17.  How these criteria are defined will determine how many cases would be affected by an exemption to the double jeopardy rule. At one end of the scale, the criteria could be drawn so narrowly that retrials would be ordered only in exceptional cases. A narrow test might make an exception seem more acceptable. It might also mean that the procedure was used only rarely and there would still be apparently strong cases for retrial which did not satisfy the tests. At the other end of the scale, the criteria could be left fairly broad. This would mean cases where a retrial was justified would not be thwarted by over-restrictive thresholds. It could lead to more cases being resolved with the guilty punished. It would also give the courts greater discretion in deciding whether the interests of justice would be served by a retrial.


18.  The arguments in favour of relaxing the double jeopardy rule are:

  • New evidence should be deployed to secure such a conviction—"where it is manifest to the public and to the victim, that there is strong evidence now, that was not available once before, that someone is, in fact, guilty who has been acquitted, ...[it] is an affront to the notion of truth and justice".[20]

  • Scientific advances make it possible to bring forward evidence not available at the original trial—"modern techniques of DNA analysis are allowing us to take a single cell and produce evidence which is compelling to a far greater degree than it ever used to be".[21]

  • There are a number of actual cases in which the real offender could be brought to justice—"there are at least 35 cases ... where further enquiry has largely terminated, someone having been acquitted, on the basis that the likelihood is that if it were possible for there to be a retrial that is the route the enquiry would take".[22]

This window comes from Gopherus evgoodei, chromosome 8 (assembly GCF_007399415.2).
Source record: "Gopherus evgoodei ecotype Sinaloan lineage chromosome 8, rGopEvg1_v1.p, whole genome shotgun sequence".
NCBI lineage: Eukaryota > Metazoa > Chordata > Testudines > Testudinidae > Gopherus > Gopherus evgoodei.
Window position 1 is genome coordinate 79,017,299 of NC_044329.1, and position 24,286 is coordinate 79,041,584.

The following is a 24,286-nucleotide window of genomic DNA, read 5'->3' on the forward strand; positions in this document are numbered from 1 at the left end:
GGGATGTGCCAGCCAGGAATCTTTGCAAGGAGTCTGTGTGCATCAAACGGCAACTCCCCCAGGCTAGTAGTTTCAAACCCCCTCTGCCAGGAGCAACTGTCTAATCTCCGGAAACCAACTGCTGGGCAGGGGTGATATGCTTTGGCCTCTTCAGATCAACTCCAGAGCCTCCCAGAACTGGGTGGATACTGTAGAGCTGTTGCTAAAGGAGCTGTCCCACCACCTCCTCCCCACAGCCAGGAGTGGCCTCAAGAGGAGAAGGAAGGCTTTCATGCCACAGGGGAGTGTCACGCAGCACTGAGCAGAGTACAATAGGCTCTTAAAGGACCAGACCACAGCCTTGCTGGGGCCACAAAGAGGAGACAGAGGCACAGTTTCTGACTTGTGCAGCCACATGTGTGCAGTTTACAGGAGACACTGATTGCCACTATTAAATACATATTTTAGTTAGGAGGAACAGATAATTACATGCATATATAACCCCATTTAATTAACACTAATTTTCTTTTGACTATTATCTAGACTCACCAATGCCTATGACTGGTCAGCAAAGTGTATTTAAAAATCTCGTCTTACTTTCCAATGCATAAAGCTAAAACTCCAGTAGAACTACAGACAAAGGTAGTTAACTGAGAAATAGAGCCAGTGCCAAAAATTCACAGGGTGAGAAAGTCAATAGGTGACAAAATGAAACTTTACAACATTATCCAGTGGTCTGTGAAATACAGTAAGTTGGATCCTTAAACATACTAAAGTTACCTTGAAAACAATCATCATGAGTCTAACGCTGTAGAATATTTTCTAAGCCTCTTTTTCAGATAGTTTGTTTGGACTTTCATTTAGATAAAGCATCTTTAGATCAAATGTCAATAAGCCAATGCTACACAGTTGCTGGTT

• the law must be concerned to prevent miscarriages of justice not just to the defendant but also to the victim who may be at risk if an offender is wrongly acquitted - the victim has as much need for finality as the accused[23]

  • in the case of murder, new evidence might allow the family of the victim the opportunity to see brought to justice those who may be convicted of the crime

  • "the law is brought into disrepute by the knowledge that someone who is manifestly guilty can evade conviction"[24]

  • "the law has to be organic, evolving over time to accommodate the way society moves forward in its values and in its capabilities. The law should be the servant of society not the master. As such it has to be responsive and adaptable".[25]

19.  The arguments against changing the rule are:

  • The prosecution authorities should assemble their best case at the first trial—"there is a burden on the state, who have hugely more resources than any individual, when they start the investigation to conduct it with due diligence and not to put a person on trial until such time as they have gathered in all the evidence that they competently and properly can"[26]

  • People acquitted of crimes should not live in distress at the prospect of a further trial—"it would cause needless anxiety and insecurity to thousands of acquitted defendants"[27]

  • It would be very hard for a defendant to get a fair second trial—"there would be a real risk of the jury at the retrial assuming that the new evidence must be reliable and that the defendant must be guilty"[28]

  • a second opportunity to prosecute would encourage the police to be less thorough in their initial investigation[29]

  • there could be fears that the police, unhappy at the defendant being found not guilty, would unfairly pursue the person in order to try to bring about a second trial.[30]

9  Consultation Paper No 156 published in October 1999 and available on Back

10  The Stephen Lawrence Inquiry - Report of an Inquiry by Lord Macpherson of Cluny (1999) Cm 4262. Back

11  The 'Beauty in the Bath' case and the murder of Dr Joan Francisco, Appendix 1 p2 (DPP). Back

12  R v Dunlop reported in The Times on 15 April 2000. Back

13  Green v US 355 US 184, 2 L ed 2nd p199 at p20.1. Back

14  E.g Connelly v DPP [1964] AC 1254; Sambasivam v Public Prosecutor, Federation of Malaysia [1950] AC 458. Back

15  First Report 1997-98 HC 258 para 129. Back

16  Q115 (Mr Cape). Back

17  SPTL submission to Law Commission part IV (not printed) Back

18  Q120 (Mr Trollope). Back

19  Q8 (DPP). Back

20  Q 70 (ACPO). Back

21  Q 80 (ACPO). Back

22  Q 77 (ACPO). Back

23  Victim Support response to Law Commission (not printed)Back

24  Q 111 (ACPO). Back

25  Appendix 9 p55 (Police Superintendents). Back

26  Q 130 (Mr Trollope). Back

27  Appendix 7 p45 (Liberty). Back

28  Appendix 5 p42 para 11 (Law Society). Back

29  Appendix 5 p42 para 8 (Law Society). Back

30  Appendix 4 p40 para 6 c. (iv)) (Criminal Bar Association). Back